“YOU CAN’T EAT THAT!”
“Unclean, Unclean!” “Don’t eat that!!!
What do a pastor, bartender, and a barber have in common? People usually share their deep-seated secrets and sins with these men. But I had a very surreal experience the last time I visited my barber, he confessed his sins to me! What was it that he confessed? Nothing that would mar his character I assure you. His words, “I love to fish and eat all kinds of seafood, even though the Bible commands us not to, I can’t help it.”
Is that really the purpose Leviticus 11? What is the purpose of the clean and unclean descriptions? Did God command Moses to write this so my barber, and others like him, can be condemned to hell for enjoying a Lobster or some shrimp? I don’t think so. The general purpose of Leviticus is worship, but I think the specific reason for the description of the clean and unclean animals is to foreshadow Jesus.
God declares what is clean and unclean. His people will follow what He commands no matter how silly it may seem to those who reject Him. Those that follow Him will be holy for He is holy. His children will do what He commands and grow in holiness. As God’s people follow His commands, there will be an outward and obvious difference between the ‘clean’ and the ‘unclean.’ There would be a gulf between the clean – the Hebrews, and the unclean – the Gentiles. But there will come a day when God will declare some Gentiles as ‘clean.’ That gulf would be destroyed and the clean, both Jew and Gentile, will be declared clean in one new Man – Jesus the Christ. That day is finally here! God gave the apostle Peter a dream and told him, “What God made clean, do not call common” (Acts 11:9). This message was so important, that God gave him the dream three times (Acts 11:10). The apostle Paul also testifies that the day is here. He writes in Ephesians that Jesus is our peace and made both one and has broken down in His flesh the dividing wall of hostility… and created in Himself one new man in the place of one. The purpose for the list in Leviticus 11 was ultimately to point to Jesus.
So to those who love seafood, enjoy your lobster and shrimp and listen to the apostle Paul’s words: “The one who eats, eats in honor of the Lord, since he gives thanks to God.” (Romans 14:6)
Brian L. Spivey
Most people I know who have tried to read the Bible from cover to cover started from the beginning. They get through Genesis, and enjoy most of the Exodus, but lose interest when they get to the book of Leviticus. What is the book all about anyway? It can be summed up in one word – worship.
In the 9th chapter of Leviticus, we read that Moses and Aaron kept the word that God commanded about how to worship Him. “Aaron lifted up his hands towards the people and blessed them… and the glory of the Lord appeared to all the people. And the fire came out… and consumed the burnt offering” (Verses 22, 24). In the next chapter, the fire of the Lord came from heaven again, but this time, instead of consuming the burnt offering, it consumed Nadab and Abihu – Aaron’s sons. Nadab and Abihu did not keep God’s Word. What can we conclude about the Lord from this passage?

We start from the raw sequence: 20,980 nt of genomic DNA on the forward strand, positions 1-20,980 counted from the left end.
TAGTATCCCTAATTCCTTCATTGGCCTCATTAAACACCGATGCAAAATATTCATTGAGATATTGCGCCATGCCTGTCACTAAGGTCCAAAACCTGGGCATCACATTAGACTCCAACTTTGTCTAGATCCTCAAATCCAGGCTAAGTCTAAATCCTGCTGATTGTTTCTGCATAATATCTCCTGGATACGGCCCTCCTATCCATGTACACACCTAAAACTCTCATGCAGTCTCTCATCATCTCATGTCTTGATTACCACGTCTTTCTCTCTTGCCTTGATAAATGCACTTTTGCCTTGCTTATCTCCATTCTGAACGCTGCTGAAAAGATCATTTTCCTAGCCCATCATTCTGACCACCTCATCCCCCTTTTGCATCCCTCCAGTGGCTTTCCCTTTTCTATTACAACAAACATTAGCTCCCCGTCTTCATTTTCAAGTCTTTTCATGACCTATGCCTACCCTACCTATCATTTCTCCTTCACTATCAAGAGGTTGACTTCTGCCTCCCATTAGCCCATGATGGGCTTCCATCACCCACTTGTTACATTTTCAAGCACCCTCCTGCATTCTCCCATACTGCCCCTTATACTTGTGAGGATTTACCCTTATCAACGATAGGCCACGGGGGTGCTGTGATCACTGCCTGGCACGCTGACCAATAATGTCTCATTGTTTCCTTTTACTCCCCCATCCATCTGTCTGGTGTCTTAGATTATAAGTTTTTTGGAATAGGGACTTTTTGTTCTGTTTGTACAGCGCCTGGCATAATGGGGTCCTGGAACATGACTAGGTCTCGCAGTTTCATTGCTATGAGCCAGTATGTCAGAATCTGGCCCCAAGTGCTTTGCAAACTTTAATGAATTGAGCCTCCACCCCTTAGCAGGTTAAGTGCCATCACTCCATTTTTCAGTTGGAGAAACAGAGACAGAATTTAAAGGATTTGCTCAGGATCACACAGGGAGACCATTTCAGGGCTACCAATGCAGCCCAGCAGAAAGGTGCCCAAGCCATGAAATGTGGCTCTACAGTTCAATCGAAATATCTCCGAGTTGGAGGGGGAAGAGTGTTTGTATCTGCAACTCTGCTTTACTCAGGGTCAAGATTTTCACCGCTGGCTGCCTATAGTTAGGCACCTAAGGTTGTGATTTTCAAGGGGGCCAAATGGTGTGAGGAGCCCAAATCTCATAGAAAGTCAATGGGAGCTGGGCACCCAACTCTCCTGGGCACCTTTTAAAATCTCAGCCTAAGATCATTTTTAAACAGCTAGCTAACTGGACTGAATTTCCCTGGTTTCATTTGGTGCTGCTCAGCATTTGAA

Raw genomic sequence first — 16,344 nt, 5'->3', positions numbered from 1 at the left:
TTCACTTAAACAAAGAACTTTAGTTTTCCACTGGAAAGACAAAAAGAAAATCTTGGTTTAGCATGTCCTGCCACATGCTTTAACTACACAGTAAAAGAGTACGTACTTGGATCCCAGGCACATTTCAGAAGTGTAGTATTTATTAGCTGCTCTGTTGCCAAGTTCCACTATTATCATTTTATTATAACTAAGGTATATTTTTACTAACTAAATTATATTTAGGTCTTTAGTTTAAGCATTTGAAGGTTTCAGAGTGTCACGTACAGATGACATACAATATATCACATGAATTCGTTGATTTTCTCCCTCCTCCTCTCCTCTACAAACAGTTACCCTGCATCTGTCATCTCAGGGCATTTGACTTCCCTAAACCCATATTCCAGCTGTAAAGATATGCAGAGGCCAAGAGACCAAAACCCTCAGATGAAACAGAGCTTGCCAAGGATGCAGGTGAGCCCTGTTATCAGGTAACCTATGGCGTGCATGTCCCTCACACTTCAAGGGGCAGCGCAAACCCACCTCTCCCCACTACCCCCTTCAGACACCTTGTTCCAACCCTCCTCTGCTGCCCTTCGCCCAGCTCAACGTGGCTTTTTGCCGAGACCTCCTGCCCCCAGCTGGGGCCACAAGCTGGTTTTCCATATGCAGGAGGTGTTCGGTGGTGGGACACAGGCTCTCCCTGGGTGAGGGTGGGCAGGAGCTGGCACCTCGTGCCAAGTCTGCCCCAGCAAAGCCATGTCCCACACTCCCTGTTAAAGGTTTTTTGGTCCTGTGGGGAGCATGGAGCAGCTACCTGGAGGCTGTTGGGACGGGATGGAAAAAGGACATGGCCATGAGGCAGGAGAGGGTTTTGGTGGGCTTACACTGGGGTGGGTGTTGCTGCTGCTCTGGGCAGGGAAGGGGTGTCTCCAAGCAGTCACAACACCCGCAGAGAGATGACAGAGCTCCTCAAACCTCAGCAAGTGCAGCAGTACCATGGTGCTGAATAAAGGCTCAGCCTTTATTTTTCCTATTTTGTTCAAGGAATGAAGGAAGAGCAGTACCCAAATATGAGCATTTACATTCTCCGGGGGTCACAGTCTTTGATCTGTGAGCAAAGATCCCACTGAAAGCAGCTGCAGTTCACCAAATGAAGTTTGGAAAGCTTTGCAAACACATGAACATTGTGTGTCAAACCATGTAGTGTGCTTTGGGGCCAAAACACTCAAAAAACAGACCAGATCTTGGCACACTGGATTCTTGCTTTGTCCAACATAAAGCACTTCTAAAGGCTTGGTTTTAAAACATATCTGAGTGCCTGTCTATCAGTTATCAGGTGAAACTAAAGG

If this was an isolated event in Scripture, than any conclusion drawn from Leviticus 9 could be dismissed as speculative at best. But we see throughout Scripture, that God is serious about how He is to be worshipped. Those who did not keep God’s word were dealt with harshly – King Saul, Uzzah, Ananias and Sapphira. And who had the last word about worship and keeping God’s Word? Jesus did.
The apostle John described Jesus as the Son of God, who has eyes like a flame of fire. This Holy One told the individuals in the church at Philadelphia that because some have kept His Word, He intended to make them a pillar in the temple of God. Jesus ends the ultimate worship book with these words, “Blessed is the one who keeps the words of the prophecy of this book” (Revelation 22:7).
Those of you who have tried to read the Bible from cover to cover, and were arrested by the content in the book of Leviticus, please go back and try again. Use this key to unlock the book: God determines what is holy and unholy. He determines what is acceptable and what is an abomination. And don’t forget, the major theme of Leviticus is worship.
Brian L. Spivey
I would like a reasoned explanation from someone who agrees with Peter Enns with regard to myth and metaphor in Scripture. Exactly how do we discern the concrete facts and historical events of the Bible from the ever-expanding list of merely theological points which have no basis in time and space (i.e. reality)?
Jerry Coyne, a militant atheist, appears to be more perceptive than some Christians, sadly. Consider his insights here and let me know what you think.